A couple years ago, the State of Nebraska revamped its online presence to this dynamic Nebraska.gov site that was intended to serve as a portal to all state government services in one location. Personally, I find it cumbersome and much too difficult to find what I'm looking for most of the time. If I need to find something quickly, I've learned to go to Google to search within this site. To save you some time and frustration, here are some of the pages of interest to genealogists doing research in Nebraska.
A starting point is a list of links of Genealogy resources:
http://nebraskaccess.ne.gov/genealogy.asp - the links are the usual fare for genealogy researchers and most are general information, not specific to Nebraska (Ancestry, Cyndi's List, FindAGrave . . .)
The State of Nebraska offers free access to Heritage Quest if you are a resident of the state. Your Nebraska driver's license number will get you into this database. Access to eLibrary is also available with a password you can obtain through your Nebraska public library.
Privacy issues have limited access to some records for genealogists. The basic procedures for obtaining records is on the Health and Human Services web site. The state rules and regulations for release of records for genealogical purposes is in Chapter 3 of Nebraska Administrative Code 174. You have better access to records if you are a certified historian or a an enrolled student of history working on a specific project or an employed member of the news media.
Information about where to obtain birth, marriage, death and divorce certificates is on this page, although it is primarily a list of links to external sites.
The State Library Commission hosts a blog which announces different libraries in Nebraska as each attains an online presence. You can subscribe to this blog in your RSS reader to receive updates. Here are a couple examples of the libraries on the site:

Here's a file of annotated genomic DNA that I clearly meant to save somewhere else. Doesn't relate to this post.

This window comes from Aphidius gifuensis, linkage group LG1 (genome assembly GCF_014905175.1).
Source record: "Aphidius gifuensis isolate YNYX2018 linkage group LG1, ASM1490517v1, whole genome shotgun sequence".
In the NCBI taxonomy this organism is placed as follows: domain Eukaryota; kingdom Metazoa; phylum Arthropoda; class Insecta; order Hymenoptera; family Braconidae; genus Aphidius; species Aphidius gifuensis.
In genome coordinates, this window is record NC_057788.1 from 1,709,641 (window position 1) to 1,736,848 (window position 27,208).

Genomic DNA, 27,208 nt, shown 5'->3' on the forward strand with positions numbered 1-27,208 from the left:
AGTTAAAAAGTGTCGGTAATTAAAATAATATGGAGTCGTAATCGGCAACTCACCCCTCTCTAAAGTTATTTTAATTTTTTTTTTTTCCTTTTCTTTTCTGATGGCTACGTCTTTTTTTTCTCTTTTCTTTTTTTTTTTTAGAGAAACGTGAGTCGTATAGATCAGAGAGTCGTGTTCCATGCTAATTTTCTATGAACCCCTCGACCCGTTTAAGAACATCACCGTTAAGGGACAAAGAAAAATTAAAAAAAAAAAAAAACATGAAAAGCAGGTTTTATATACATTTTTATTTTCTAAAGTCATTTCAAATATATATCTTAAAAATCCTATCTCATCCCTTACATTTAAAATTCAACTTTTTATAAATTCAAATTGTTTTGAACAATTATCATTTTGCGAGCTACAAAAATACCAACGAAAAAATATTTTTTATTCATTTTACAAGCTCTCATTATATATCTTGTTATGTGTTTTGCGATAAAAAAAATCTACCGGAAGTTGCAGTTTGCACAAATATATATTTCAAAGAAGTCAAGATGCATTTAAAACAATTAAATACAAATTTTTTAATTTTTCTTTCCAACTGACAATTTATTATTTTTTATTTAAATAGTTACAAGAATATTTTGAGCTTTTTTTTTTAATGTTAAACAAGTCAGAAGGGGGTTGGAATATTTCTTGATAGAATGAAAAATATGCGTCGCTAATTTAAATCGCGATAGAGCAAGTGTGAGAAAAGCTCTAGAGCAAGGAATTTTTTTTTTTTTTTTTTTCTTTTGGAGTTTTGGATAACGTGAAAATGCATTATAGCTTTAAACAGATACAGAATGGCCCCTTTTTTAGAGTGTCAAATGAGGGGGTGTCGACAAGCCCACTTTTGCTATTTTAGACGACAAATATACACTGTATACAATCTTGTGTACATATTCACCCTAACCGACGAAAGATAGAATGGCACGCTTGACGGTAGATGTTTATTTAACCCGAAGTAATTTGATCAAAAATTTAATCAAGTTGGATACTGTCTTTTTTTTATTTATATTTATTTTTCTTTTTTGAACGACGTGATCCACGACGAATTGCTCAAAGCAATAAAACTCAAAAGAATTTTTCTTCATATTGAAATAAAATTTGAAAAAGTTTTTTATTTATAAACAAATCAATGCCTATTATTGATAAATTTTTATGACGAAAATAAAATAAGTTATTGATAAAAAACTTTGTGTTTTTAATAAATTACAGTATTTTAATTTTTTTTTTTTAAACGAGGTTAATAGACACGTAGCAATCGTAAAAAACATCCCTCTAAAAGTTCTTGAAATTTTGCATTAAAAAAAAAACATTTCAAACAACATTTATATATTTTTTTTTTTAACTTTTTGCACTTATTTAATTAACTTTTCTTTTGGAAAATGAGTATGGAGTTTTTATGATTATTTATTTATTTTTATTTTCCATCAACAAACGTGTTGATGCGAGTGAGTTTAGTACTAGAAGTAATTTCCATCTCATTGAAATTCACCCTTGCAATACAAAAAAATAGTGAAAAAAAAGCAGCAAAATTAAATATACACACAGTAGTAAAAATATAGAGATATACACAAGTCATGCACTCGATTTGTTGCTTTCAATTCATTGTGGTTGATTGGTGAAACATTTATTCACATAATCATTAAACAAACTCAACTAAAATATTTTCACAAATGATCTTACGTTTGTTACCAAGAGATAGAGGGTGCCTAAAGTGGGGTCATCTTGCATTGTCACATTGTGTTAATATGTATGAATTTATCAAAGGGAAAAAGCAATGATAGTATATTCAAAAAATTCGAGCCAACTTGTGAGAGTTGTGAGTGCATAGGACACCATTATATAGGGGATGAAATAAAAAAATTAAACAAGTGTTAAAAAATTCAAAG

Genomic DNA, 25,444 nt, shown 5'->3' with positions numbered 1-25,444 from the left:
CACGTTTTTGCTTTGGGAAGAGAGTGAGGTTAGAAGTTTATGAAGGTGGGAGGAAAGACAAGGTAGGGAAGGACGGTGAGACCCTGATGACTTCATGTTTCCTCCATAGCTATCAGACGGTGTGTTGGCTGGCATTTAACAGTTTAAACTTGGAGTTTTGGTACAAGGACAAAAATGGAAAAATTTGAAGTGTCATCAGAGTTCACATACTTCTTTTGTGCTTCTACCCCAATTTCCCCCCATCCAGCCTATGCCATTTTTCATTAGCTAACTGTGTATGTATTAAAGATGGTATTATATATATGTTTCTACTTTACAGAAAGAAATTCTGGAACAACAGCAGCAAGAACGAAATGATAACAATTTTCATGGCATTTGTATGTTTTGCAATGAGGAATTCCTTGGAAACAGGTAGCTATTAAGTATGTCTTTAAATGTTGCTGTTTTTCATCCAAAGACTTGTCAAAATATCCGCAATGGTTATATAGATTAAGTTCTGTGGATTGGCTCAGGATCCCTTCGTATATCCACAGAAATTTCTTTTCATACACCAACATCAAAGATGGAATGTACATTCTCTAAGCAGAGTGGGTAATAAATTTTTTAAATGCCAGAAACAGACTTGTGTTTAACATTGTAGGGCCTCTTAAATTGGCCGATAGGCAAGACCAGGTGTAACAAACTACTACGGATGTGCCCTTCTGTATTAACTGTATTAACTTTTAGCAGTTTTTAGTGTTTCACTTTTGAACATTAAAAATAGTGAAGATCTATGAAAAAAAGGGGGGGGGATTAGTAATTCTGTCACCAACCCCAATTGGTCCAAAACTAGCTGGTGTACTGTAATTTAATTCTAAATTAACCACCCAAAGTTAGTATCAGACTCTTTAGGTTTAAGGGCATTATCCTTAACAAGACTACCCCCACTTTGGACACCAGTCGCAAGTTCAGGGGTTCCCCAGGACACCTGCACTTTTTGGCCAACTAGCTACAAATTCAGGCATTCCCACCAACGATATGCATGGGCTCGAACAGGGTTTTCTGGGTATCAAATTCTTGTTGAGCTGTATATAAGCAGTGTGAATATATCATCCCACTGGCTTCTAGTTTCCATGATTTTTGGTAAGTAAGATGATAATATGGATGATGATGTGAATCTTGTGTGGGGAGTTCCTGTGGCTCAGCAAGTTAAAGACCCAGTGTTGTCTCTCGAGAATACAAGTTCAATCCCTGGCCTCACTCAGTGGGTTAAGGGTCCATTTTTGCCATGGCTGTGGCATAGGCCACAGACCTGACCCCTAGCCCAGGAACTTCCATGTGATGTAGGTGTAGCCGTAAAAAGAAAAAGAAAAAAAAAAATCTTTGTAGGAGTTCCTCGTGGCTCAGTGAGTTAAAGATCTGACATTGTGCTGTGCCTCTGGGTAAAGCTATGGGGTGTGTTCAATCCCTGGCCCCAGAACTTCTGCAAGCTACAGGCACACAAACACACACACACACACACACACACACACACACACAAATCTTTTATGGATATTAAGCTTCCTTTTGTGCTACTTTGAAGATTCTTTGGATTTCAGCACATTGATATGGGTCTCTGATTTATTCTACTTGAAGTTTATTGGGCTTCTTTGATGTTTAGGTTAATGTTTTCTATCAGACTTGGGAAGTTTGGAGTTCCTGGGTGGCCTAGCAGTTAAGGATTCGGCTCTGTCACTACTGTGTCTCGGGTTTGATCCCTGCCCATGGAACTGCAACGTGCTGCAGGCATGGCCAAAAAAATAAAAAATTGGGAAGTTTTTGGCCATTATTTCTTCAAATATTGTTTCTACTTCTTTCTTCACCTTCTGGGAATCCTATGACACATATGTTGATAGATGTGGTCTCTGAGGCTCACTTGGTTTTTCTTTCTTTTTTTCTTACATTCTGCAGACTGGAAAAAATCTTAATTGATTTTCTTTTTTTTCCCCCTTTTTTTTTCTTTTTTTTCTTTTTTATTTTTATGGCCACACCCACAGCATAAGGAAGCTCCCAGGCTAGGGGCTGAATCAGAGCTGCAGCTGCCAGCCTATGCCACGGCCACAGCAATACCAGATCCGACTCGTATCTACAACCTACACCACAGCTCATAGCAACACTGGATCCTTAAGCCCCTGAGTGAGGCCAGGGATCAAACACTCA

This page has links to libraries in Nebraska, links to their social networking sites, and indicates if they have WiFi access or a catalog online. This is a good starting point for your local research.
Nebraska Memories is another government web site operated by the Nebraska Library Commission. Subtitled "Making Nebraska's Past Unforgettable" you can browse or search a variety of digital images on such categories as portraits, sports, music scores, animals, maps, government, education, business, disasters and more. I can easily get lost on this site for quite a while.
If your research leads to a famous Nebraskan, there are several links on this page. I have to toot my own horn a little bit since the page links to my NebraskaOnFilm.com web site (another of my passions in addition to genealogy).
The Nebraska State Historical Society provides a wealth of information and resources online. Since I've already written a blog post about their resources, I'll direct you to that post rather than repeat it here. But here is a link to the Society's page about doing genealogy research.
If you are researching property in Nebraska, here's a nice 60 page guidebook with a lot of great tips. A link in this book took me to an interesting map labeled "Ghost Towns of Cass County" as well as a 1908 map of Lancaster county. Even if you don't have a Nebraska connection, this publication also serves as a good resource on land and property research. This publication may just be the best "Easter egg" that I discovered while surfing sites to include in this post. It's a pdf file that you can download.
You can search court cases, but you need to get a User ID and password. Presently, the fee is $15 per search.
The Secretary of State's office has some information that may be of value to researchers, although this information may be more recent in nature. One of the databases is on registered voters, which I've used a time or two.
The Unclaimed Property division of the State Treasurer's department might yield results on missing relatives. This is a searchable database of money sitting around in bank accounts or safe deposit boxes. Whoa, Nellie! I just found a listing for less than $300 for one of my Dad's aunts who died in 1982. I told you that you might find something here!
I hope these links provide Nebraska researchers with a few resources they may not have seen before. If you come across other gems or links on any State of Nebraska government web site, please share them in the comments section below.